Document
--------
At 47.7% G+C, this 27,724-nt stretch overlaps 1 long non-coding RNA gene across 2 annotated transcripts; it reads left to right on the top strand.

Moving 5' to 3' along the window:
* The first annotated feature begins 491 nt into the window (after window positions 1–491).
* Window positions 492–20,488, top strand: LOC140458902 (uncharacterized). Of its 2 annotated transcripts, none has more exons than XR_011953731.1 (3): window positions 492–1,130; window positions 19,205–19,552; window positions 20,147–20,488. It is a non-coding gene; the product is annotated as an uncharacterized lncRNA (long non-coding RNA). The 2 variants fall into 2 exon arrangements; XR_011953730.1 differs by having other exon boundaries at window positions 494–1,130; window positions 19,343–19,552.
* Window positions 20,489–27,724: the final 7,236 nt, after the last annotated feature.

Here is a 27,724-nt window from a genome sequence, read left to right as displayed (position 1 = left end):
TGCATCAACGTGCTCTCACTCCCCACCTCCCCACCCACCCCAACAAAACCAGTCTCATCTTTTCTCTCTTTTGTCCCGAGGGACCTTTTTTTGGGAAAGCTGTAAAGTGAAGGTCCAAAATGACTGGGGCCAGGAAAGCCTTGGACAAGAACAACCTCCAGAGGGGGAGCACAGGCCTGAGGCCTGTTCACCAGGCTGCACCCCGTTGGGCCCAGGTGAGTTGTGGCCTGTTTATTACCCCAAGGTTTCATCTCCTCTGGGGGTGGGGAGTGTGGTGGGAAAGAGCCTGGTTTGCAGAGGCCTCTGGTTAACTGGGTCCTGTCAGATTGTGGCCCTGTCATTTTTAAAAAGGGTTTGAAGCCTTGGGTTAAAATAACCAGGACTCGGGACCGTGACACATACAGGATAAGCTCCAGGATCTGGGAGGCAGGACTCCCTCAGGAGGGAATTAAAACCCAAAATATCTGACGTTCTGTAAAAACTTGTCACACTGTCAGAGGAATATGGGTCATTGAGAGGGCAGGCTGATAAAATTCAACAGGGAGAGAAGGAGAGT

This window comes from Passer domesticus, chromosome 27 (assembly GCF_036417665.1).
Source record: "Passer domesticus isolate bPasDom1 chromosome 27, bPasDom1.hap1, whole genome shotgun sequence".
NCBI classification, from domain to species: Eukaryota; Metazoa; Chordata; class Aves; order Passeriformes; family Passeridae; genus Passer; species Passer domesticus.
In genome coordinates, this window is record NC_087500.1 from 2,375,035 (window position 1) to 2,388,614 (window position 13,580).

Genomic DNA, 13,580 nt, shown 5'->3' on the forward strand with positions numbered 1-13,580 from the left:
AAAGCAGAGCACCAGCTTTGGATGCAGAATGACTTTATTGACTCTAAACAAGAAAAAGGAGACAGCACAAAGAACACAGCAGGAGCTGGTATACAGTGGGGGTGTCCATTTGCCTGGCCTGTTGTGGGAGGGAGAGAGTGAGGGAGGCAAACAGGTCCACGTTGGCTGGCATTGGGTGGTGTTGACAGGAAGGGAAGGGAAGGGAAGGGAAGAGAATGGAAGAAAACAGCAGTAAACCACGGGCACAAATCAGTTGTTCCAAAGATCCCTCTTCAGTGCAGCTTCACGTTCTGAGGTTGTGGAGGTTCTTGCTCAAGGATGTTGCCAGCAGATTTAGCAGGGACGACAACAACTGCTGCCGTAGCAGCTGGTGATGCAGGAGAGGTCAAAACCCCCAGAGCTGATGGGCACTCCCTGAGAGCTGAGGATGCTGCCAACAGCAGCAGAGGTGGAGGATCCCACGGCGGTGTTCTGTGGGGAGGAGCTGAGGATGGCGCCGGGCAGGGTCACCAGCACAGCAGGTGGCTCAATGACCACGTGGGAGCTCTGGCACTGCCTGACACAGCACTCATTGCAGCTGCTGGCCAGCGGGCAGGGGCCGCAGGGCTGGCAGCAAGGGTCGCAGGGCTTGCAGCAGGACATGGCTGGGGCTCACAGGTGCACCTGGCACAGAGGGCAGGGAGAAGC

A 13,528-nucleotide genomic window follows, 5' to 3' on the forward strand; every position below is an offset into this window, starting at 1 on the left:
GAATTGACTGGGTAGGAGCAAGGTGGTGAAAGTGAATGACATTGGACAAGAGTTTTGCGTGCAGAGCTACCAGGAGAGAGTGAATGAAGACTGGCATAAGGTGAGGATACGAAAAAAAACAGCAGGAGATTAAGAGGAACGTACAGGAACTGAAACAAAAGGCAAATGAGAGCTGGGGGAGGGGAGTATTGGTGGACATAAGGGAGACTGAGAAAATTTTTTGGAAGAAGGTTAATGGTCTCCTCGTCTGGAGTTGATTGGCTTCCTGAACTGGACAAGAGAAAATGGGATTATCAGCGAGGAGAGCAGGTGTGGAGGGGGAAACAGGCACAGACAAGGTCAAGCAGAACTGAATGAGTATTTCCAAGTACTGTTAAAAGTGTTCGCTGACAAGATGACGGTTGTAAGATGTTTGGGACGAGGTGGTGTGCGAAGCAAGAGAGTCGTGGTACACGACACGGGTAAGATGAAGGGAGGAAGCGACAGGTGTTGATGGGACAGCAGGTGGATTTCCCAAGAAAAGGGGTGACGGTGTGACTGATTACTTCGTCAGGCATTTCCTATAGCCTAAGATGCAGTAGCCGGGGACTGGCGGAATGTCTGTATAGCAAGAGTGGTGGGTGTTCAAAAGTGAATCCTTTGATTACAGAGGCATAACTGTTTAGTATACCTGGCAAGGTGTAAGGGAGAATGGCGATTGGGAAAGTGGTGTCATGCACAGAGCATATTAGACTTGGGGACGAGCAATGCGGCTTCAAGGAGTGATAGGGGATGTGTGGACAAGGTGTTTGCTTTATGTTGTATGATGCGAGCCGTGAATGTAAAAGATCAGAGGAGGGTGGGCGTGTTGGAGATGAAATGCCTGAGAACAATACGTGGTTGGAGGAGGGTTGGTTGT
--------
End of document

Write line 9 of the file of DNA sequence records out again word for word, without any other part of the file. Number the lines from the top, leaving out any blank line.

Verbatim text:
Source record: "Passer domesticus isolate bPasDom1 chromosome 27, bPasDom1.hap1, whole genome shotgun sequence".